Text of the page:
Now the EU is looking to claim that cheeses originally made in Europe cannot be made anywhere else and marketed under those European generic names: feta and parmesan cannot be made in the US, but only in Greece and Italy, for instance. Never mind that it’s the same cheese made here, the manufacturers have to use different terminology to market their cheeses, the EU is demanding. The EU even is (mendaciously, say I) claiming that feta, for instance,
is so closely connected to Greece as to be identified as an inherently Greek product.
As if that original connection matters at all in a global market. And, never mind that feta produced elsewhere is plainly competitive, if not superior, or there’d be no market for that produced-elsewhere feta.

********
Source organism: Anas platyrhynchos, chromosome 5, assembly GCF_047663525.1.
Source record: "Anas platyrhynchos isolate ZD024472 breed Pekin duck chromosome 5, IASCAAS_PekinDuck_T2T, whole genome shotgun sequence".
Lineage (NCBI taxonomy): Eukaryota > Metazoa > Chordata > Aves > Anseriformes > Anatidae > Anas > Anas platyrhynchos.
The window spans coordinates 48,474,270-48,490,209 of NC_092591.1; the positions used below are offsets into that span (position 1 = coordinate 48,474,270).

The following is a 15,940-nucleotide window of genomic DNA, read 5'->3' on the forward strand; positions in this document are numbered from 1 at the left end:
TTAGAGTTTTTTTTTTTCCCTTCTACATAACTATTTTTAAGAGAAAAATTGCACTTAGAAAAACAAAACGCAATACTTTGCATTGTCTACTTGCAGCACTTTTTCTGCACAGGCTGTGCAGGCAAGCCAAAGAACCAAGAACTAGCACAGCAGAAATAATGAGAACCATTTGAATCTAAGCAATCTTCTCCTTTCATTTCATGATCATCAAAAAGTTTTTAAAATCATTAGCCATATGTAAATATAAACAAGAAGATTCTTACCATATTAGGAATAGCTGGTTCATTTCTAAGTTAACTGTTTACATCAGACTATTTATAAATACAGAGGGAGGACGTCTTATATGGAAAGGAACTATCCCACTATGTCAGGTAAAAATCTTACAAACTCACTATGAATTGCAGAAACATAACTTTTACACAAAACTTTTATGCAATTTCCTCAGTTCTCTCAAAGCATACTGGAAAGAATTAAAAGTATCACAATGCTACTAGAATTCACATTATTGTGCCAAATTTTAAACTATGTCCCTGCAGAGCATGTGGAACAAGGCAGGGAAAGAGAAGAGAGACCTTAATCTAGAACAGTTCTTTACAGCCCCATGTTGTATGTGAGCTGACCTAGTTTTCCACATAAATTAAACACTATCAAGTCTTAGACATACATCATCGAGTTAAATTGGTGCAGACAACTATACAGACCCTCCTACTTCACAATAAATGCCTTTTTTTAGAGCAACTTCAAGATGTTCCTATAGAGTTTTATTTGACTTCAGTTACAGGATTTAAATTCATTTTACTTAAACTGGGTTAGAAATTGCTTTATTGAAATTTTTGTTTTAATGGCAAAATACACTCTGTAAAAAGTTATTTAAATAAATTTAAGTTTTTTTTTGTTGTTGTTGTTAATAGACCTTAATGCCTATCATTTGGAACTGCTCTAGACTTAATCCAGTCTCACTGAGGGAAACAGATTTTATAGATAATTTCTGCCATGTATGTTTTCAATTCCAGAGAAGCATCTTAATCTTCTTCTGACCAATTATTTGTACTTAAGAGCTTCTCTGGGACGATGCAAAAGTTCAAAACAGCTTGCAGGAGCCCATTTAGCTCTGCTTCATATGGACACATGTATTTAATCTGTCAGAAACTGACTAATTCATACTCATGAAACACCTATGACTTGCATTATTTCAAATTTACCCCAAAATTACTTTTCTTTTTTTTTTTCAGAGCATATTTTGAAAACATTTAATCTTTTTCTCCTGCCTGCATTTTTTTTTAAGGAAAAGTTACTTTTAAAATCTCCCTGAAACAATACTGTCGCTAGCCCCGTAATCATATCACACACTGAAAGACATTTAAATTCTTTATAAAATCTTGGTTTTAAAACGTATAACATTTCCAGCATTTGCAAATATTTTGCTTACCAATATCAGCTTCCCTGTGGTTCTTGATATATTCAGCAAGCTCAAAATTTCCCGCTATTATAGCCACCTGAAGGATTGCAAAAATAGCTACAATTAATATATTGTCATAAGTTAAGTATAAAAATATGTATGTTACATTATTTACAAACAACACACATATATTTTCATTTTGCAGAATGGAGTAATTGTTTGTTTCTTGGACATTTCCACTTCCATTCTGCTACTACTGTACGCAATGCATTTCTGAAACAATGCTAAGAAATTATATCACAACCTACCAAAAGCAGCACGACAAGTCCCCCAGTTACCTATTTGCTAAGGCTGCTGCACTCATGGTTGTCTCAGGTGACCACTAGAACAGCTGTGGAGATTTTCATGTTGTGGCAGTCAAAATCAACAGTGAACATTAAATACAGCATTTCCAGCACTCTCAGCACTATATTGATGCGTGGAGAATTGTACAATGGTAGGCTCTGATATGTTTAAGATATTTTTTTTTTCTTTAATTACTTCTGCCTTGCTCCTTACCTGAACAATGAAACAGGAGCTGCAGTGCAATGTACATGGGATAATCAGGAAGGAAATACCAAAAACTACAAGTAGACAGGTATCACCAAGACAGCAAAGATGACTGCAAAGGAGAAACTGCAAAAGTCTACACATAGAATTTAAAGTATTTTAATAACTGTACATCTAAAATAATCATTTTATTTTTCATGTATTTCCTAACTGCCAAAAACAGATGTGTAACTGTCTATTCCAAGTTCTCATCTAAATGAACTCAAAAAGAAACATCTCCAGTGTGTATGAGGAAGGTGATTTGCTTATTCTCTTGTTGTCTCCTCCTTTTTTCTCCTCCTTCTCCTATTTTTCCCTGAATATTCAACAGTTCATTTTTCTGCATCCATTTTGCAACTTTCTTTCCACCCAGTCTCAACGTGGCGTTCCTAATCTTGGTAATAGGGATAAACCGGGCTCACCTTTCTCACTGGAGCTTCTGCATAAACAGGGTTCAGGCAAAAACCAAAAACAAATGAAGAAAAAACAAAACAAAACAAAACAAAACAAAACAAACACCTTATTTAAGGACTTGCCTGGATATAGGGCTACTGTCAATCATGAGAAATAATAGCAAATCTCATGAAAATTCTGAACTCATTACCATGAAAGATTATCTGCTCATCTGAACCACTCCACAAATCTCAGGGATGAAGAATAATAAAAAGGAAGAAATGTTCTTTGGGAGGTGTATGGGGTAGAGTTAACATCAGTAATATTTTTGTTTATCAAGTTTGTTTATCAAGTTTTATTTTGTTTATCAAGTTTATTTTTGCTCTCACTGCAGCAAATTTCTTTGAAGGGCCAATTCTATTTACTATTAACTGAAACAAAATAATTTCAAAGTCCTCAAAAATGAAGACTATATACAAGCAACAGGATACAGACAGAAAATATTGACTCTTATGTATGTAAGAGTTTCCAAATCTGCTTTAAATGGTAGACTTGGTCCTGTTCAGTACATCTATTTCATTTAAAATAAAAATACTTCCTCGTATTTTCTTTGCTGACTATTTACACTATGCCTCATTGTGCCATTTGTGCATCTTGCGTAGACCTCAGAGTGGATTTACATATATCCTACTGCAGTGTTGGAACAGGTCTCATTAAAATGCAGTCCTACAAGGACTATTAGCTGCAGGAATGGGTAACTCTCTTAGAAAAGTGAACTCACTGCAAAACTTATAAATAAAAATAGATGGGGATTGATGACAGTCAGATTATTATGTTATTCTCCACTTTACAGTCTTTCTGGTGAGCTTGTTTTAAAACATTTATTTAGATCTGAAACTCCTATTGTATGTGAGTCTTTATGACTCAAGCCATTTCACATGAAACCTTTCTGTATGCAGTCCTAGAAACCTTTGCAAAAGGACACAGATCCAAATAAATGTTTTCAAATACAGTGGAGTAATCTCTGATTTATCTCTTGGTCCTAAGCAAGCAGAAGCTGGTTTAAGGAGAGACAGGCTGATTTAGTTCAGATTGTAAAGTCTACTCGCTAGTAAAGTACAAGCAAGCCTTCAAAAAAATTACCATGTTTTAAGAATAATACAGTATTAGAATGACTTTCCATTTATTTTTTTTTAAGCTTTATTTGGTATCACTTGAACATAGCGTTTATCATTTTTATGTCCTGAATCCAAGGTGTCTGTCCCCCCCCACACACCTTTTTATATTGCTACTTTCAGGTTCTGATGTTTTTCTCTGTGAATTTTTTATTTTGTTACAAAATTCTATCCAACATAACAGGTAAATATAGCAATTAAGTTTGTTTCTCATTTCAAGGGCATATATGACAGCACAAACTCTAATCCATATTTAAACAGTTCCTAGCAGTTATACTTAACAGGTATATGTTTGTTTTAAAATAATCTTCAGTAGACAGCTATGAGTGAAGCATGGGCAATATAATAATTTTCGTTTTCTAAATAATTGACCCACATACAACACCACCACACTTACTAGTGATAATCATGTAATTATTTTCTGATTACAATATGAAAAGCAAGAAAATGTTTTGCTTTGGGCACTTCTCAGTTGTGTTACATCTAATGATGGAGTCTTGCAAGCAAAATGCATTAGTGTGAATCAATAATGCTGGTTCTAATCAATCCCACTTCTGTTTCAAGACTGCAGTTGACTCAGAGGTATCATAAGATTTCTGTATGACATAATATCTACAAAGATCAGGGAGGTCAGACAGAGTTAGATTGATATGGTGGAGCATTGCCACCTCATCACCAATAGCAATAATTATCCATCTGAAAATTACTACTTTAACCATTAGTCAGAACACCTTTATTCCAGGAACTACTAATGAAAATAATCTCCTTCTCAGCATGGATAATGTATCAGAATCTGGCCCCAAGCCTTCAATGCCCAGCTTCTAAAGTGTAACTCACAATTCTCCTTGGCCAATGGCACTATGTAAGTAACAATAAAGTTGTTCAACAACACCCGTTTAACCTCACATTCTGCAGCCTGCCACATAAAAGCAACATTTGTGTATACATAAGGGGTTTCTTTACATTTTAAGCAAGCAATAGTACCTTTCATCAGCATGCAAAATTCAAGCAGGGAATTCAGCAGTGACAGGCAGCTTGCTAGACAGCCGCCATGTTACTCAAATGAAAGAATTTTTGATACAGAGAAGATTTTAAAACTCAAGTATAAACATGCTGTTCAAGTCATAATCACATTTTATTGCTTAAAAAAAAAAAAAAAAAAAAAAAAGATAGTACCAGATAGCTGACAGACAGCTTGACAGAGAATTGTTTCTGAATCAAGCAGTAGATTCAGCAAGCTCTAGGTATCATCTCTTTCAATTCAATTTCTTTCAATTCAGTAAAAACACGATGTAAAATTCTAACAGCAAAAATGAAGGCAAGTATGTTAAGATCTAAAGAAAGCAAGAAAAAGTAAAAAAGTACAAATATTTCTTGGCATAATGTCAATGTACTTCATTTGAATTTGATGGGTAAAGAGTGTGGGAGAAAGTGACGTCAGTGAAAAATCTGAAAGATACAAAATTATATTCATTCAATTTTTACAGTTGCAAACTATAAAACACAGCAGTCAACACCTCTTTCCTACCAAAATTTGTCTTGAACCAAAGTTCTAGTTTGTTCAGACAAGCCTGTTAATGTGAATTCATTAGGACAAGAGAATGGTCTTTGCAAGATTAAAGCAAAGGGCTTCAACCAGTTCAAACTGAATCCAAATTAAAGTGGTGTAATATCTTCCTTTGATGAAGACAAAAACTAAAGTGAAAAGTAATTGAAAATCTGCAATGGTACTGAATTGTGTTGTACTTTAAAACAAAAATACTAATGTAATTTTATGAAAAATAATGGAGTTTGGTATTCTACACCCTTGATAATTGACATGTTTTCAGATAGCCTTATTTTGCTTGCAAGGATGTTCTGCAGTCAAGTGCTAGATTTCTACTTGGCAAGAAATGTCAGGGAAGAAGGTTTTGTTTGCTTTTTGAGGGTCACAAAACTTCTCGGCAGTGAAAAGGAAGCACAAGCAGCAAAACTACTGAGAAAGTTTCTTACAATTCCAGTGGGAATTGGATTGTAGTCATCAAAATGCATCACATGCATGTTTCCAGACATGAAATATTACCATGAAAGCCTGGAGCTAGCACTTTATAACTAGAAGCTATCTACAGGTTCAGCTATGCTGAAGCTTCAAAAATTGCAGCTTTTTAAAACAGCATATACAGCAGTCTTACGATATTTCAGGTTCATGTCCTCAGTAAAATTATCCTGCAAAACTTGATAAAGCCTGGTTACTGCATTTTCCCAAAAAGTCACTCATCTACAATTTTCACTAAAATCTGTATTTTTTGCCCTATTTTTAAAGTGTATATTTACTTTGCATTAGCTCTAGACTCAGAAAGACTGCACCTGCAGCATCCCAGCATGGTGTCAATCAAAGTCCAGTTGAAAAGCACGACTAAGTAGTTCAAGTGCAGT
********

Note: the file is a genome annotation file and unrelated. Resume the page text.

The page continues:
The AP says that this sort of thing is
important for the EU as Europe has tried to protect its share of agricultural exports and pull itself out of recession. The ability to exclusively sell some of the continent’s most famous and traditional products would prevent others from cutting into those markets.
Never mind that Europe does not own any share of any market; the market is possessed (not owned) by the aggregation of individual buyers and sellers that choose to operate in it. Europe—as with any participant—earns a share of a market by competing effectively in it.
No, this is an issue that needs to be dragged out until after the 2016 elections, and we get a President that has the moral courage to stand up for American, if not free market, interests.